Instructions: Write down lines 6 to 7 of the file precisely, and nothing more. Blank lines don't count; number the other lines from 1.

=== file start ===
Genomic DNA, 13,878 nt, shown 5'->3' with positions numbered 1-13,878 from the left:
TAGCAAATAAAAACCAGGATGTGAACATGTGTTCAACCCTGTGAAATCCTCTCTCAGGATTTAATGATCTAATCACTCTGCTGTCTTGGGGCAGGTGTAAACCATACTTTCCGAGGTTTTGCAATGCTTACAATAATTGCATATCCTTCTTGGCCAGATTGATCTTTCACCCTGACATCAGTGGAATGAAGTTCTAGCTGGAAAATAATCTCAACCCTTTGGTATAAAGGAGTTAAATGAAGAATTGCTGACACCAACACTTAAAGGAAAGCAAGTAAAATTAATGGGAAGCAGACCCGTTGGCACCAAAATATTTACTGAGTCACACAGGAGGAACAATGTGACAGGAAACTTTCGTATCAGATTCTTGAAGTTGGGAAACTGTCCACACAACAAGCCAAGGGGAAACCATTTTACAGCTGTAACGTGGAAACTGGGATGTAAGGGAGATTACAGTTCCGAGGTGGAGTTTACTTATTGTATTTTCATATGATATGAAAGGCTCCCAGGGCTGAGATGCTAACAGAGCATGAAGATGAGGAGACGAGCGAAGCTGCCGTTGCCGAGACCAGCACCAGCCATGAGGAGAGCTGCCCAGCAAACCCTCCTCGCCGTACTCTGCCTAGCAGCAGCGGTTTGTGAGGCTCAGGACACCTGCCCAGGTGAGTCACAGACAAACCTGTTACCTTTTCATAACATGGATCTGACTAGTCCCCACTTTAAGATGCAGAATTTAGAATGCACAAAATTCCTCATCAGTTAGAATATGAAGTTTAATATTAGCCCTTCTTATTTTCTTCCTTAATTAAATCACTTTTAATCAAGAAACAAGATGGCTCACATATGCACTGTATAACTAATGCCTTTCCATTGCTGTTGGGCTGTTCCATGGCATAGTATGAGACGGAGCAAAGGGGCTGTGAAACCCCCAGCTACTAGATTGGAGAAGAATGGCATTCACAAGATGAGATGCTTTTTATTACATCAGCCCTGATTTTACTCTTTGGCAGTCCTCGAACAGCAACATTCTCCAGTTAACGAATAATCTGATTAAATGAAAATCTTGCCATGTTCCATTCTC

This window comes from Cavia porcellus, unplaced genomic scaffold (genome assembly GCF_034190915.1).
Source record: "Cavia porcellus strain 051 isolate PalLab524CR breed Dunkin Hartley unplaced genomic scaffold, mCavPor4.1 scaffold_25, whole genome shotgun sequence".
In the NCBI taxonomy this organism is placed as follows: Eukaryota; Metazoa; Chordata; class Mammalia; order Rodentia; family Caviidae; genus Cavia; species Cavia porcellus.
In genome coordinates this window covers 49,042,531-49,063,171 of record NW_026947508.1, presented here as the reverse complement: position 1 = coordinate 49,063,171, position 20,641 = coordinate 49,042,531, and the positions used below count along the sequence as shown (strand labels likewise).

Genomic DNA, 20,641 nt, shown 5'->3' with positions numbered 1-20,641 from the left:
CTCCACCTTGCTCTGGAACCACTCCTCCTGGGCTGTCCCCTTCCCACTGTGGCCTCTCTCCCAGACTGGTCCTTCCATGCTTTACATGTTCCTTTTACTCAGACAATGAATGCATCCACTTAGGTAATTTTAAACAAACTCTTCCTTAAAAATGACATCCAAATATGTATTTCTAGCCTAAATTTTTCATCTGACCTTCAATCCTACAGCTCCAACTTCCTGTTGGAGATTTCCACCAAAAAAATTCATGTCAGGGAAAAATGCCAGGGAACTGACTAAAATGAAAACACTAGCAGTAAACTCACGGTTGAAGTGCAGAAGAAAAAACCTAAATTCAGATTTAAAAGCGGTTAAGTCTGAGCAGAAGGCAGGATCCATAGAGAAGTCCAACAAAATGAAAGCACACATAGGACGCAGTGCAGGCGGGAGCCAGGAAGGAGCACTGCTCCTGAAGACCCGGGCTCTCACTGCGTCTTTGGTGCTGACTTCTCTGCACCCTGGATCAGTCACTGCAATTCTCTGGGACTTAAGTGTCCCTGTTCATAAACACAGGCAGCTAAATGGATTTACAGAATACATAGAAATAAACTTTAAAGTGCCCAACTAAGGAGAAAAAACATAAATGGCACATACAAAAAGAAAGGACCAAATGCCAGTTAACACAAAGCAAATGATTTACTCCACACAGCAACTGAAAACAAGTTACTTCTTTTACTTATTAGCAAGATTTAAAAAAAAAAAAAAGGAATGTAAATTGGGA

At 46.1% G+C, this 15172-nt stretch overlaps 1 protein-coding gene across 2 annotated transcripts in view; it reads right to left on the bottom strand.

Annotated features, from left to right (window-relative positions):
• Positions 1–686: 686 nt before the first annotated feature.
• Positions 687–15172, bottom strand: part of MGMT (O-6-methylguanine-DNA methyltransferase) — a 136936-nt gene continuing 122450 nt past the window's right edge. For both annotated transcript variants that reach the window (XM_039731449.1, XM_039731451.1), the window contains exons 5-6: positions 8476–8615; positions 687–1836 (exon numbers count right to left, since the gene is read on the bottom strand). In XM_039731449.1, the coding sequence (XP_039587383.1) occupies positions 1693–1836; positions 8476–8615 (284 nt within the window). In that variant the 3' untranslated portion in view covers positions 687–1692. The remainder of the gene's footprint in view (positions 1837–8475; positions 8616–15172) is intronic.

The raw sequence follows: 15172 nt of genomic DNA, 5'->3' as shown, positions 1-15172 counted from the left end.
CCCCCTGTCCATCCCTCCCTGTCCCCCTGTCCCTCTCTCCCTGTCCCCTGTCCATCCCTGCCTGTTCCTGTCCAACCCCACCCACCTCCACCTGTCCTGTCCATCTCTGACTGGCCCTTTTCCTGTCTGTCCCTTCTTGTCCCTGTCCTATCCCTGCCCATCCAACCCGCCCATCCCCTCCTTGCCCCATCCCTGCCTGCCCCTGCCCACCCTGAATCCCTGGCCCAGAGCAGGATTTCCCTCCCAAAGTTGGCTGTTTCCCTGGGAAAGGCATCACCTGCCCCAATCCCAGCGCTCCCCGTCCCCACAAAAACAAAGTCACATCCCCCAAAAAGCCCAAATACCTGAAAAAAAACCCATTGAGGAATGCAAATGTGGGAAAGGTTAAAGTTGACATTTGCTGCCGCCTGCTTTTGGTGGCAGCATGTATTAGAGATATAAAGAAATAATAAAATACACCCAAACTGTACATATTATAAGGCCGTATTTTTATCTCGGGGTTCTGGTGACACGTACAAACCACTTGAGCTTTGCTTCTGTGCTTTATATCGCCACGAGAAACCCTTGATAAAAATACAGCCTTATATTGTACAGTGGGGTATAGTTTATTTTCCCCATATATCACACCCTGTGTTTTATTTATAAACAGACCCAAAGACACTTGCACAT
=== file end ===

In genome coordinates this window covers 49,042,531-49,063,171 of record NW_026947508.1, presented here as the reverse complement: position 1 = coordinate 49,063,171, position 20,641 = coordinate 49,042,531, and the positions used below count along the sequence as shown (strand labels likewise).

Genomic DNA, 20,641 nt, shown 5'->3' with positions numbered 1-20,641 from the left: